I cut into the last of our pumpkins to make this soup. I never actually thought we’d get to the end of our almighty Autumn harvest but now we’re on the last one I’m more than a touch sad!. Though I’m very excited about growing plenty more of these wonderful orange monsters again this summer, despite spending most of the last one cursing them for the enormity of space they took up and vowing never to bother again! My opinions however quickly changed after our first homegrown pumpkiny dinner (I think it was indeed a roast pumpkin soup), far more delicious and sweet than I thought possible of the humble pumpkin. The ones you buy in the UK, particularly around Halloween time, can be so bland and devoid of any real flavour, and I assumed our orange monsters would be the same. So wrong! I think the hot Southern French sun worked it’s magical wonders on my patch, each and every one were delicioso.
Not only are pumpkins so incredibly easy and fun to grow, albeit taking up way too much room, they are wonderful and versatile to cook with providing they have a half decent sunkissed flavour that is. I’ve added diced pumpkin to virtually all my stews and casseroles throughout the autumn and winter, stir fries, pasta dishes, curries, and obviously soup a plenty. It’s also a great veg to accompany a roast dinner, cut into large chunks and roasted in the oven with a little chilli and/or bacon pieces and plenty of black pepper. Porky flavours work really well with pumpkin and squash which is how I came to concoct this soup. Might sound a little weird but it’s oh so lovely!.
Enough for a couple of servings each for a family of four:
1 kilo of flavoursome pumpkin or butternut squash, skin removed and cut into 2cm chunks
salt & pepper
the merest pinch of dried chilli flakes
1 large onion, diced
2 cloves of garlic, finely chopped
80g lardons or streaky bacon, diced
600ml of chicken stock plus a little more water to thin down
Rub a tablespoon of olive oil into the pumpkin chunks along with a little salt, a generous grinding of black pepper, and the chilli flakes, rubbing the oil onto all sides of the pumpkin. Place on a baking tray in a preheated oven for about 25 minutes at 220°C. The pumpkin is ready when it’s soft and starting to brown a little. Turn at least once during the cooking time.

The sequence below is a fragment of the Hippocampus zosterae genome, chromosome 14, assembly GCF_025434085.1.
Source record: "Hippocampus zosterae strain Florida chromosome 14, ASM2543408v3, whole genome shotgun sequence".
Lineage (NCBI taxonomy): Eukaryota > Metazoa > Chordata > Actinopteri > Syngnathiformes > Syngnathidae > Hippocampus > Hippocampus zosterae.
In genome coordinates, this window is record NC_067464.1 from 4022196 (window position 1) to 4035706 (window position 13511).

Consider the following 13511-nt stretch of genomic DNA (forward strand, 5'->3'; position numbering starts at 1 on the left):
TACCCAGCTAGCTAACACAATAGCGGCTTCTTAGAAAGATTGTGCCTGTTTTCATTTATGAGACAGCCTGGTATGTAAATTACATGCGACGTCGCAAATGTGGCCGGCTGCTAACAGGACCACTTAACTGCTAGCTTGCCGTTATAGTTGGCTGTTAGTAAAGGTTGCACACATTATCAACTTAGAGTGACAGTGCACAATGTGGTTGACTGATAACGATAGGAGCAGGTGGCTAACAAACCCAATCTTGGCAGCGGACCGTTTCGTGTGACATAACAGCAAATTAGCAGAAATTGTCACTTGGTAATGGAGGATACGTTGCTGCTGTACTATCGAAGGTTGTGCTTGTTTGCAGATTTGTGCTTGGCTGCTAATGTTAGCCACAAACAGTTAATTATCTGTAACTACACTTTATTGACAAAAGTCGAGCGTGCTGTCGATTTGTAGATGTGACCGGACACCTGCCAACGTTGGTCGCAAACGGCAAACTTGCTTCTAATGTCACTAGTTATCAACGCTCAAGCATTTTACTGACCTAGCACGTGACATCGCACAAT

Meanwhile heat another tablespoon of olive oil in a large saucepan and add the diced onion and garlic. Saute for about 5 minutes until softened a little, now add the lardons or bacon. Continue to cook on a medium heat for a further 7-8 minutes until the lardons or bacon are browning, stirring regularly so nothing catches.
Once the pumpkin is roasted add it to the onions and bacon and cook for a further couple of minutes then add the stock. Bring to the boil and leave on a gentle simmer for 10 minutes.
After ten minutes of simmering remove the soup from the heat and whiz thoroughly, I usually use a stick blender to do this as it’s much less washing up than a processor or blender!. Taste the soup and add a generous grinding of black pepper to suit, it’s unlikely you’ll need more salt as there’s plenty in the bacon and stock. Thin down with water to make to your desired thickness. We tend to eat our soups really thick as they’re easier for the wee ones to spoon.
Here’s some other Chez Foti soup recipes: Butternut Squash & Chorizo Soup with Chorizo Croutons, Caldo Verde (Portuguese Greens Soup), Creamy Roasted Pumpkin Soup
March 2nd, 2012 at 7:48 pm
I’m totally with you on the merits of squash and pumpkin. It’s a really versatile veg too. This year I’m growing Butterbush (supposedly a very compact variety) and Autumn Crown, which is apparently a cross between Crown Prince (whose shape it has) and Butternut (whose colour it has).